The steel economy has been steadily climbing upwards with rising prices since early 2020. The worldwide construction halt during COVID-19 was the first hit to prices. It left many companies out of work and questioning when the waiting game would come to an end. This was closely followed by rising inflation rates that showed no mercy to the skyrocketing prices. Industry leaders still showed hopes that these trends would turn downward however when Russia invaded Ukraine these hopes were dashed. The conflict has had serious effects on the prices of steel and energy. With no end in sight, companies throughout the supply chain are raising their prices to accommodate for the hikes which is leaving the end consumer footing the bill.
The COVID-19 pandemic led to a shift in the global economy on many levels. This was especially true for the importing and exporting of steel and metal ores used in steel production. There was a sharp fall in prices at the beginning of the pandemic that was caused by a halt in construction and other industrial production. This was followed by increases in prices as production began again but ore production and distribution processes stayed shut down or ran in a limited capacity.
Russia and Ukraine were among the top suppliers of pig iron which is a type of iron ore used to make steel. These two countries produce over two-thirds of the ore used in the United States. The metal has grown scarce since Russia invaded Ukraine due to the freeze in production in Ukraine and the unwillingness of industry leaders to buy from Russia given the current global backlash facing the country. The availability of materials has pushed prices to record highs.
Steel production in the US is heavily reliant on these forms of metal to melt for new steel. There is little to no infrastructure in the US for domestic production. This has left leaders looking to countries such as India and Brazil for scrap metals and pig iron to fulfill the demand. These countries are not set up to handle the worldwide demand and have been unable to fill the gaps left by Russia and Ukraine. Globally the steel economy is reaching high prices because the demand is higher than ever with fewer suppliers.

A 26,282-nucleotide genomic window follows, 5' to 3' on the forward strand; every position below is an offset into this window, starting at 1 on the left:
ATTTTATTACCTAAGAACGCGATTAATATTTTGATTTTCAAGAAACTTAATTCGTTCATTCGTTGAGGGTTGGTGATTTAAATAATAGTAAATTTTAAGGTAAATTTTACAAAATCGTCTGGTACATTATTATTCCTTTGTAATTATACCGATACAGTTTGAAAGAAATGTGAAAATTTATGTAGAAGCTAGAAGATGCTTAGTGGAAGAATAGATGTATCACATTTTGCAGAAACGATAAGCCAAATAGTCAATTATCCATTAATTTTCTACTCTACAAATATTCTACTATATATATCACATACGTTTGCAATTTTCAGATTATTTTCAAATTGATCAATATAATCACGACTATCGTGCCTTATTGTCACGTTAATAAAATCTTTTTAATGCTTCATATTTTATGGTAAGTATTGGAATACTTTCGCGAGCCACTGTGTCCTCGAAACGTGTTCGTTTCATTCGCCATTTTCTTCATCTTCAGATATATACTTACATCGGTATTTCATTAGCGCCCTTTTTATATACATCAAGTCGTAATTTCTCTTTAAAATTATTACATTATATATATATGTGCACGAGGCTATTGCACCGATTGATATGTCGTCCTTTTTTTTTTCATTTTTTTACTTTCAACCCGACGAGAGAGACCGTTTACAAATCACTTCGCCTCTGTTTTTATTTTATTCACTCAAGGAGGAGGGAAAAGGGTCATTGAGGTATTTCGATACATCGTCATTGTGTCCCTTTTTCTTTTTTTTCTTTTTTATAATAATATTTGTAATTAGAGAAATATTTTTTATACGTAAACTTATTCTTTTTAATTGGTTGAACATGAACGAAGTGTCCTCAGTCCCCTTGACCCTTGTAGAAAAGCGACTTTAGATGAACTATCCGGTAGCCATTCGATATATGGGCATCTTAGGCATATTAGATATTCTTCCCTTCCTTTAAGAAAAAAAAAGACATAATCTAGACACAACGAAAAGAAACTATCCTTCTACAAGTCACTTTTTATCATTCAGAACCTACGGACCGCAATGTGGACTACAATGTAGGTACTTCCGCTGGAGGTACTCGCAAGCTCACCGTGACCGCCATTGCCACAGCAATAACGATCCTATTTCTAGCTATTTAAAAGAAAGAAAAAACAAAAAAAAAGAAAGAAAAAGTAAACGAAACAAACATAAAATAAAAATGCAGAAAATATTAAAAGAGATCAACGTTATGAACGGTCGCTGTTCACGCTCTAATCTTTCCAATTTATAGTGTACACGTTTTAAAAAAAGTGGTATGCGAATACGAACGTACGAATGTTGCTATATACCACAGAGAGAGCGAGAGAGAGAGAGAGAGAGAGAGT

2021 saw increases of up to 20% for ore imports as the demand for steel products grew.
The US index of steel in August had doubled since the previous fall which is the highest spike since 1920 when the index was created. While the steel prices rising is a cause for concern itself, it is just one of the metals that are in short supply. Aluminum prices are reaching heights not seen in the past 10 years. This is a drastic difference from the low costs seen during the pandemic when construction and engineering industries halted projects causing low demand.
At the start of the pandemic aluminum could be found up to 80% cheaper than the current market price.
The steel prices come at a time when labor shortages and market hurdles have already caused product shortages. The tightening of purse strings is taking place outside of the steel market as companies increase wages and deal with the economic stress that continues post-pandemic. The labor market has seen living wages increase to entice workers into positions as the employer’s fight to keep employees. This has left new products, projects, and repairs to take a backseat because companies simply cannot afford the extra expenses.
Welding and construction companies are among the industries hit hardest by the steel price hikes. These companies are working harder than ever to fill skilled trade jobs and struggling to keep consumer prices reasonable when the production cost has gone so high. The current shortages have left the industry swinging in the balance as the leading producers battle in the west.